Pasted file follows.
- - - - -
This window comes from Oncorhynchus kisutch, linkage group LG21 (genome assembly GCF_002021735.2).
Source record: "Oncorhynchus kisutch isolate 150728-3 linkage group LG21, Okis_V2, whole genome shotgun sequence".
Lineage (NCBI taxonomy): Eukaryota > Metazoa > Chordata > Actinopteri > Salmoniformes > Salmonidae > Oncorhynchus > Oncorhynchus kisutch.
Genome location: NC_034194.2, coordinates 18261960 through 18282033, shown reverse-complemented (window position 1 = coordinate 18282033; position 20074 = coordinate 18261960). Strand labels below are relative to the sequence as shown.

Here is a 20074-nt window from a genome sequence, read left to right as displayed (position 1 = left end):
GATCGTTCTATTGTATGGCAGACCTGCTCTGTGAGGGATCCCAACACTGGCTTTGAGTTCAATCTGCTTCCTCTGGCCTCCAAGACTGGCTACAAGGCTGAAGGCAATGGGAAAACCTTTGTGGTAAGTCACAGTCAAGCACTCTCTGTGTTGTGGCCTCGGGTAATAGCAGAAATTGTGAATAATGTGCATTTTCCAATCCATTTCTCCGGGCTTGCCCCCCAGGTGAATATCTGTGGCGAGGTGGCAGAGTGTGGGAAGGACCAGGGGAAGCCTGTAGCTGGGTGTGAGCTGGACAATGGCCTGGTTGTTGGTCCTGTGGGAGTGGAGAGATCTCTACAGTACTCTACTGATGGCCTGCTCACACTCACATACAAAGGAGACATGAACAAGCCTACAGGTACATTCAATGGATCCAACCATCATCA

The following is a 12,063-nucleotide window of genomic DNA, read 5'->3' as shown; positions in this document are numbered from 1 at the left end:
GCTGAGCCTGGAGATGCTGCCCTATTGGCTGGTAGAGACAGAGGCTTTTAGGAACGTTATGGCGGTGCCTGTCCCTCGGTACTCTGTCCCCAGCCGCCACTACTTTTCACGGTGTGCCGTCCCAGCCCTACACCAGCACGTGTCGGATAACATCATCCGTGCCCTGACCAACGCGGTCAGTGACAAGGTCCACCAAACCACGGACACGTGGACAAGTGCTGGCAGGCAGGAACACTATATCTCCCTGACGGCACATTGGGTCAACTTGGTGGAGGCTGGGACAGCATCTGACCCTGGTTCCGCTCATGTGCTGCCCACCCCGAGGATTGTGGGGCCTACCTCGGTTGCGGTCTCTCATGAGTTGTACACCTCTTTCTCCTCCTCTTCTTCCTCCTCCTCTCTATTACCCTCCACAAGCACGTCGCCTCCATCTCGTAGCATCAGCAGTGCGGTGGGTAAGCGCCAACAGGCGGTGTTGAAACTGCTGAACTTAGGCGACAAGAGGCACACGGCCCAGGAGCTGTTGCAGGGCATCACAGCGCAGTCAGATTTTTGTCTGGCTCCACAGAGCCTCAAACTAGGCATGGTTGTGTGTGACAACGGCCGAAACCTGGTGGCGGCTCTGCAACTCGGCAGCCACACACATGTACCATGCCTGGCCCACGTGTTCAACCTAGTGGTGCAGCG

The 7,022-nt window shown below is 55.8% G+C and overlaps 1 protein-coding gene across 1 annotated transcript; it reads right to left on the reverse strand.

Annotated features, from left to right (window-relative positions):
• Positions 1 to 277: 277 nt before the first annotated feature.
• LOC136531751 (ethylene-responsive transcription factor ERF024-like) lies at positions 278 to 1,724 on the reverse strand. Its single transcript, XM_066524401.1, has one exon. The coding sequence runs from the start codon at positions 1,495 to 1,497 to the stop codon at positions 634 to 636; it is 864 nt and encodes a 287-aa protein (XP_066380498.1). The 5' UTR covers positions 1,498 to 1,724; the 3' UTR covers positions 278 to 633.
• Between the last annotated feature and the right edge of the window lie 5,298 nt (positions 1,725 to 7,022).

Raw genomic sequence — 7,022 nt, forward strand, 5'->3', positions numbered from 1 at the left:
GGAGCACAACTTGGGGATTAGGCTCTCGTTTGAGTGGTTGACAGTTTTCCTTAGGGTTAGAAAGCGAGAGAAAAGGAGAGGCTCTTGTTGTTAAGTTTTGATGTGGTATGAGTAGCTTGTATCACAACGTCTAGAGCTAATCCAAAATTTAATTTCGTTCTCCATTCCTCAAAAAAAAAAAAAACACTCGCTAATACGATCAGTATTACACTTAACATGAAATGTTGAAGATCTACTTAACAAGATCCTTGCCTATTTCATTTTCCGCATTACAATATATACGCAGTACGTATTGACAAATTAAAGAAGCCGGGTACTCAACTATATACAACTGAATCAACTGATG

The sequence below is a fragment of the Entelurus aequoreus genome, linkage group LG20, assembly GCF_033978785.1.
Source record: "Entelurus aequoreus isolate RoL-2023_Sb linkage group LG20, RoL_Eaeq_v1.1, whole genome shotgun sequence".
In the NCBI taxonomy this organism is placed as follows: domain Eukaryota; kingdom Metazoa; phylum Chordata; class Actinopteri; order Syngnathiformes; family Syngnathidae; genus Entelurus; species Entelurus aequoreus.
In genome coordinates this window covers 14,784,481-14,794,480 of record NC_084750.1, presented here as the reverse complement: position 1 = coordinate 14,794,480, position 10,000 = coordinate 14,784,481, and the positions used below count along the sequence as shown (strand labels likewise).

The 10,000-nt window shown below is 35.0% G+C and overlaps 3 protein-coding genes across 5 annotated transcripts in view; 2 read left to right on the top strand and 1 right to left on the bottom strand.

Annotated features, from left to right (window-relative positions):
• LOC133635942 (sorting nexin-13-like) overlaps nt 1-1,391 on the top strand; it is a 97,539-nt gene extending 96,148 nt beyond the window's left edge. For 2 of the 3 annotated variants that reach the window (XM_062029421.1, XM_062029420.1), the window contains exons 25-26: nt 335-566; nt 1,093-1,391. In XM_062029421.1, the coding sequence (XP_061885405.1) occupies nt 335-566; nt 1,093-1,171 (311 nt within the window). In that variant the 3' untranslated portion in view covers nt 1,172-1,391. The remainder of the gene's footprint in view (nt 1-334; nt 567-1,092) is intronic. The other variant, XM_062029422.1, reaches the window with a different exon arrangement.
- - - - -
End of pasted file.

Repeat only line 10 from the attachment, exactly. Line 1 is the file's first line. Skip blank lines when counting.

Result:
Annotated features, from left to right (window-relative positions):